Cultural heritage surveys at Arapiles
Wednesday 24 November, 2021
More than 150 cultural heritage surveys have been undertaken at Mount Arapiles-Tooan State Park, as part of the first stage in a project to document, celebrate and protect the park’s significant Aboriginal cultural heritage.
Announced last year, an outcome of the project was to provide greater clarity for rock climbers and other park visitors. Climbing areas are often in places where cultural values are more likely to be present.
Once the surveys are finished this year, Barengi Gadjin Land Council and Parks Victoria will commence the assessment process to determine how to manage the areas into the future.
A Decision-Making Framework will guide this process to ensure a consistent and systematic approach is taken to protect cultural heritage, with consideration for activities undertaken in the park, such as rock climbing and recreation.
Due to the scale of surveyed areas and initial observations of cultural heritage, the project is expected to run until mid-2022. Until then, it is not anticipated there will be any significant changes to public access within the surveyed areas, unless an immediate risk of harm to cultural values is identified.
Signage will, however, remain in places at the locations known as Taylors Rock (Declaration Crag); Plaque Rock/Tiger Wall; Mr Chicken; Castle Crag and Pharos Boulders. These locations have previously been assessed as containing significant cultural heritage, with signage advising the public to not enter. Parks Victoria and Barengi Gadjin Land Council are continuing to determine a longer-term management response for these locations, which may result in further protection measures.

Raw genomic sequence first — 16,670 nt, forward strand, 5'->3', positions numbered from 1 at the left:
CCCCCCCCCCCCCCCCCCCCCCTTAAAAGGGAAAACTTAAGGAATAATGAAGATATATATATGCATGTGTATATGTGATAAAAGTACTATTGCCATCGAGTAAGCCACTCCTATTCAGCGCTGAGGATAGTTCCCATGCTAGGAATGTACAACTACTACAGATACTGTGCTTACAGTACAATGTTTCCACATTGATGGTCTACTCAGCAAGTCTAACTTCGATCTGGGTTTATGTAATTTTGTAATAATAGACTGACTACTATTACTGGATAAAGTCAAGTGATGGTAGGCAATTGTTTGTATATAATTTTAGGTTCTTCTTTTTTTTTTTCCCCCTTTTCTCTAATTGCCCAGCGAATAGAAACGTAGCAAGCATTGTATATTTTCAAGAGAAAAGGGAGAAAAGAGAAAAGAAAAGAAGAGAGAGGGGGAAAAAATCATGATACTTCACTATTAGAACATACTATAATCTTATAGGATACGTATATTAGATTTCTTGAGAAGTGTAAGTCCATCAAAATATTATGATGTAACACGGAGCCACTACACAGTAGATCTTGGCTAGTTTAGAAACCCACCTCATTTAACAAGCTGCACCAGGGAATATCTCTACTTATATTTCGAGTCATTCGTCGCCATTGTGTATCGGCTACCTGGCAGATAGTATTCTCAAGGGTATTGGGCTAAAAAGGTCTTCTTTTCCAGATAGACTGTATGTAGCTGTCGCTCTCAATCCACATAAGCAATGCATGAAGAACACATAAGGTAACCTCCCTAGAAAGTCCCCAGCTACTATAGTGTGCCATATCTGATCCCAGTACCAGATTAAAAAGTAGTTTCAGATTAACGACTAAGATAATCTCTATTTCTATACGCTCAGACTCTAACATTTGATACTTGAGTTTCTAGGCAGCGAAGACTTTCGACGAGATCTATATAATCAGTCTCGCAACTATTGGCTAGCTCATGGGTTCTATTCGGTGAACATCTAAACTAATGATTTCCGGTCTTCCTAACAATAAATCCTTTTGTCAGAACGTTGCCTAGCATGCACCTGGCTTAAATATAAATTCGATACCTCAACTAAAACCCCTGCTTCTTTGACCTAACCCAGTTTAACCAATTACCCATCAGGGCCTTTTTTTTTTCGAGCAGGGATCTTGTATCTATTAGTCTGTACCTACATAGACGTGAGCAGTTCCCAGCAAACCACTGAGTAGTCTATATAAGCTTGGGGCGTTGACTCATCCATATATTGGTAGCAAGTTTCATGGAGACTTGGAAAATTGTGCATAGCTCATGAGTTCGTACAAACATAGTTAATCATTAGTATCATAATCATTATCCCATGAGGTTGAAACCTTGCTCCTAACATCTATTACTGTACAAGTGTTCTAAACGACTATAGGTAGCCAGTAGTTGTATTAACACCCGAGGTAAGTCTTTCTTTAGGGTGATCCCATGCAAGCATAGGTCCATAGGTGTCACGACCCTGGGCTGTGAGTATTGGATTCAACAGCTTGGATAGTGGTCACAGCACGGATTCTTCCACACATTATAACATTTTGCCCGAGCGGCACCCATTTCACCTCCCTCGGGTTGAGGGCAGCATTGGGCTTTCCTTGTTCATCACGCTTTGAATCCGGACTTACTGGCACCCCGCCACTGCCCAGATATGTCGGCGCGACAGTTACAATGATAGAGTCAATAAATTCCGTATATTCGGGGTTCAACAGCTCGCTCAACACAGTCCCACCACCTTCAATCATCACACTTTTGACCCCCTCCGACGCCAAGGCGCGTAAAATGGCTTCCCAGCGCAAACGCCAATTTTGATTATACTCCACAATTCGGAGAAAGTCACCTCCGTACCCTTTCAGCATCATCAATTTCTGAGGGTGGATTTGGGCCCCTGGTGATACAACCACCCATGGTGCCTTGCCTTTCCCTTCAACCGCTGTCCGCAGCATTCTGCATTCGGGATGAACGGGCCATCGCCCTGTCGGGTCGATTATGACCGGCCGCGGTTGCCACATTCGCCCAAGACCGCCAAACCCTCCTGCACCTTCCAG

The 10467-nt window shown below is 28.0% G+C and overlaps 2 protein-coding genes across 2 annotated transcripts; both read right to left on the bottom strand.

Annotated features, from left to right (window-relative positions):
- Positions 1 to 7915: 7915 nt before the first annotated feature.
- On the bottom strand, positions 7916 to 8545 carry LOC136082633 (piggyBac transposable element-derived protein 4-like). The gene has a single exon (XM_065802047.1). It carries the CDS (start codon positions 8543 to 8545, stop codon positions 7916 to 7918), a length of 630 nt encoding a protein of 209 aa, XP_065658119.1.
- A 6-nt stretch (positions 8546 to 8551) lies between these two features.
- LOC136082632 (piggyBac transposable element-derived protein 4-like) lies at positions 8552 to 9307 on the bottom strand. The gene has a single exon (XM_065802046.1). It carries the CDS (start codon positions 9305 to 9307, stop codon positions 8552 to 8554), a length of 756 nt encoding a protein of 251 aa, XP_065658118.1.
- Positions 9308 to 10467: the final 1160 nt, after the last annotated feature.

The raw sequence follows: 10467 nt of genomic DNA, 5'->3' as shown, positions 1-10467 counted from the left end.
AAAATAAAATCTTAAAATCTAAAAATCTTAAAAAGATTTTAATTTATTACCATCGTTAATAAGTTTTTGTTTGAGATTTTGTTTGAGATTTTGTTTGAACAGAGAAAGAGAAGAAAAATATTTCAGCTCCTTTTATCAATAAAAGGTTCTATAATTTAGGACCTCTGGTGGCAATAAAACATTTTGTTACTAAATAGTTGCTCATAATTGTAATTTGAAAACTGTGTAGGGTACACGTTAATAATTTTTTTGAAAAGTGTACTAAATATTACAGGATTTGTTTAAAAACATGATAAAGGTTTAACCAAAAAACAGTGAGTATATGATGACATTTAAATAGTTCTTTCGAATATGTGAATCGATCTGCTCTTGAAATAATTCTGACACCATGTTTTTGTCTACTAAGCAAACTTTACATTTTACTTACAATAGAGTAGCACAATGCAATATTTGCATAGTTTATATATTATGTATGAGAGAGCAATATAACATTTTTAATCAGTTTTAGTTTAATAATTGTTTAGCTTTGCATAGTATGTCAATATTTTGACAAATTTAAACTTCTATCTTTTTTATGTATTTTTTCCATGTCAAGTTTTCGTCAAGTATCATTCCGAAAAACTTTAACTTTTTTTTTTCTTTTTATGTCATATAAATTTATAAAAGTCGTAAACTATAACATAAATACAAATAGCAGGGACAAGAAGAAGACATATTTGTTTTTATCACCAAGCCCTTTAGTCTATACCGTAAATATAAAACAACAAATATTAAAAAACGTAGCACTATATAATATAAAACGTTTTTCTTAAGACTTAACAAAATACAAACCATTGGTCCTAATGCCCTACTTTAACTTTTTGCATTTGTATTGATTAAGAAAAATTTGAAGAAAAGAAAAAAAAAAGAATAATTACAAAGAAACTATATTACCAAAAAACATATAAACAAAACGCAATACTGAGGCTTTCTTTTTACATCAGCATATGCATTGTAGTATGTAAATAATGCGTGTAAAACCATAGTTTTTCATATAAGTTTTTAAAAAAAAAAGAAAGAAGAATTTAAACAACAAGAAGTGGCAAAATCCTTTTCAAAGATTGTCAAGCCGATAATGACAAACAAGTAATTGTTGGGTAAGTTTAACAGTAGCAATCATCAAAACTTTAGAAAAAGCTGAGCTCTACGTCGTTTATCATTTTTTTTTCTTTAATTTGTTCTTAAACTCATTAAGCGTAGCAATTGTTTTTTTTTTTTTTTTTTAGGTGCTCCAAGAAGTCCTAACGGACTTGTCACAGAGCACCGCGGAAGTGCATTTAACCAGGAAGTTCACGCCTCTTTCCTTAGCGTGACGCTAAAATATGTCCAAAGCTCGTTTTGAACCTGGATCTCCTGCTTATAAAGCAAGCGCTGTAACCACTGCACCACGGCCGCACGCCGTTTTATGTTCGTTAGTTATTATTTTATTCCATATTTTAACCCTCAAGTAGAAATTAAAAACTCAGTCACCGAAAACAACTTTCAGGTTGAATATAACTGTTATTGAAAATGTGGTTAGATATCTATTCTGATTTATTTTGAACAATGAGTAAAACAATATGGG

Known as ‘Dyurrite’ to Traditional Owners, Mount Arapiles and the surrounding land has been occupied by the Wotjobaluk, Jaadwa, Jadawadjali, Wergaia and Jupagulk peoples for thousands of years.
In recent years, significant cultural heritage, including a vast stone-tool quarrying and manufacturing site and dozens of rock art motifs have been rediscovered at the state park.
Quotes attributable to Tim McCartney, Acting Chief Executive Officer –BarengiGadjin Land Council:
“BGLC is pleased that the survey field work at Dyurrite is almost complete, and we look forward to assessing the outcomes so we can ensure the cultural values identified can be properly protected in balance with recreational activities such as rock climbing.”
“It is already apparent that our cultural values are far more extensive and significant than most non-Traditional Owners had originally thought, and this has vindicated both the assertions of Traditional Owner Elders and the stance of BGLC to call for greater action to protect this heritage.”
“We would like to acknowledge the efforts of Parks Victoria management and staff so far in meeting our needs to put in place interim protection measures and undertake the heritage surveys, the local community and many rock climbers who have gained a greater understanding of our perspectives and who have supported us through organisations like Gariwerd Wimmera Reconciliation Group, and most of all our Elders and Knowledge Holders who have guided us in this process.”
Quotes attributable to Jason Borg, Regional Director–Parks Victoria:
“Surveys throughout Mount Arapiles-Tooan State Park (Dyurrite) confirm it’s an area rich with Aboriginal cultural values, including extensive areas of tangible heritage, like stone quarrying sites.”
“We’ll now work with Traditional Owners on what the surveys have unveiled and the appropriate management response.”
“I’d like to thank the community and park visitors for their patience during this process so far and look forward to sharing the results of the survey assessments.”